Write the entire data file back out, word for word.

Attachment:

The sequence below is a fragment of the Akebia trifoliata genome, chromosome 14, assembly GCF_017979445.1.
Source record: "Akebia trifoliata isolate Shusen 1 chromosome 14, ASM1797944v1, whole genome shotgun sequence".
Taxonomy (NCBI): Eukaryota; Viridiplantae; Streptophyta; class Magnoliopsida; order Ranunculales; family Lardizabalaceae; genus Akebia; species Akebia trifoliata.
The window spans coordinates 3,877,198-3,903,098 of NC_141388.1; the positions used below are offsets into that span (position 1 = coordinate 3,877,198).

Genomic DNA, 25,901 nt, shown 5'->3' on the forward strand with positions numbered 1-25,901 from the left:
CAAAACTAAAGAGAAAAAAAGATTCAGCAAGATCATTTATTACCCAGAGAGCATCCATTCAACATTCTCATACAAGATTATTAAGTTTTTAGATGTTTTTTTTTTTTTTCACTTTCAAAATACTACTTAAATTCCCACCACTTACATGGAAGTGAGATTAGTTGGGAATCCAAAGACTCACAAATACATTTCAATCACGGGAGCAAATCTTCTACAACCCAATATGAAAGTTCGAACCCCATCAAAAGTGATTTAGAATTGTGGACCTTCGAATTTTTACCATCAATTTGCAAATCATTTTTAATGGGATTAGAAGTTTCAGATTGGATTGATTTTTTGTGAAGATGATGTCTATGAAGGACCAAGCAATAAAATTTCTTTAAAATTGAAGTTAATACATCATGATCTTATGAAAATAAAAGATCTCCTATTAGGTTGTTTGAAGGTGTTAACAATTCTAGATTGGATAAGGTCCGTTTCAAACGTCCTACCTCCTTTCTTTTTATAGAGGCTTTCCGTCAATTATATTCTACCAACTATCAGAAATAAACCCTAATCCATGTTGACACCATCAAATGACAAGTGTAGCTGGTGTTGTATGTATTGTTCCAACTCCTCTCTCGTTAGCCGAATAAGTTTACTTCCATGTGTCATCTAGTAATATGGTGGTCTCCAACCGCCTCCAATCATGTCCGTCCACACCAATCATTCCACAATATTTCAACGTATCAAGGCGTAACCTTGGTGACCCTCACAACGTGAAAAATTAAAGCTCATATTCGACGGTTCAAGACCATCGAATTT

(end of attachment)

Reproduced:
The sequence below is a fragment of the Akebia trifoliata genome, chromosome 14, assembly GCF_017979445.1.
Source record: "Akebia trifoliata isolate Shusen 1 chromosome 14, ASM1797944v1, whole genome shotgun sequence".
Taxonomy (NCBI): Eukaryota; Viridiplantae; Streptophyta; class Magnoliopsida; order Ranunculales; family Lardizabalaceae; genus Akebia; species Akebia trifoliata.
The window spans coordinates 3,877,198-3,903,098 of NC_141388.1; the positions used below are offsets into that span (position 1 = coordinate 3,877,198).

Genomic DNA, 25,901 nt, shown 5'->3' on the forward strand with positions numbered 1-25,901 from the left:
CAAAACTAAAGAGAAAAAAAGATTCAGCAAGATCATTTATTACCCAGAGAGCATCCATTCAACATTCTCATACAAGATTATTAAGTTTTTAGATGTTTTTTTTTTTTTTCACTTTCAAAATACTACTTAAATTCCCACCACTTACATGGAAGTGAGATTAGTTGGGAATCCAAAGACTCACAAATACATTTCAATCACGGGAGCAAATCTTCTACAACCCAATATGAAAGTTCGAACCCCATCAAAAGTGATTTAGAATTGTGGACCTTCGAATTTTTACCATCAATTTGCAAATCATTTTTAATGGGATTAGAAGTTTCAGATTGGATTGATTTTTTGTGAAGATGATGTCTATGAAGGACCAAGCAATAAAATTTCTTTAAAATTGAAGTTAATACATCATGATCTTATGAAAATAAAAGATCTCCTATTAGGTTGTTTGAAGGTGTTAACAATTCTAGATTGGATAAGGTCCGTTTCAAACGTCCTACCTCCTTTCTTTTTATAGAGGCTTTCCGTCAATTATATTCTACCAACTATCAGAAATAAACCCTAATCCATGTTGACACCATCAAATGACAAGTGTAGCTGGTGTTGTATGTATTGTTCCAACTCCTCTCTCGTTAGCCGAATAAGTTTACTTCCATGTGTCATCTAGTAATATGGTGGTCTCCAACCGCCTCCAATCATGTCCGTCCACACCAATCATTCCACAATATTTCAACGTATCAAGGCGTAACCTTGGTGACCCTCACAACGTGAAAAATTAAAGCTCATATTCGACGGTTCAAGACCATCGAATTT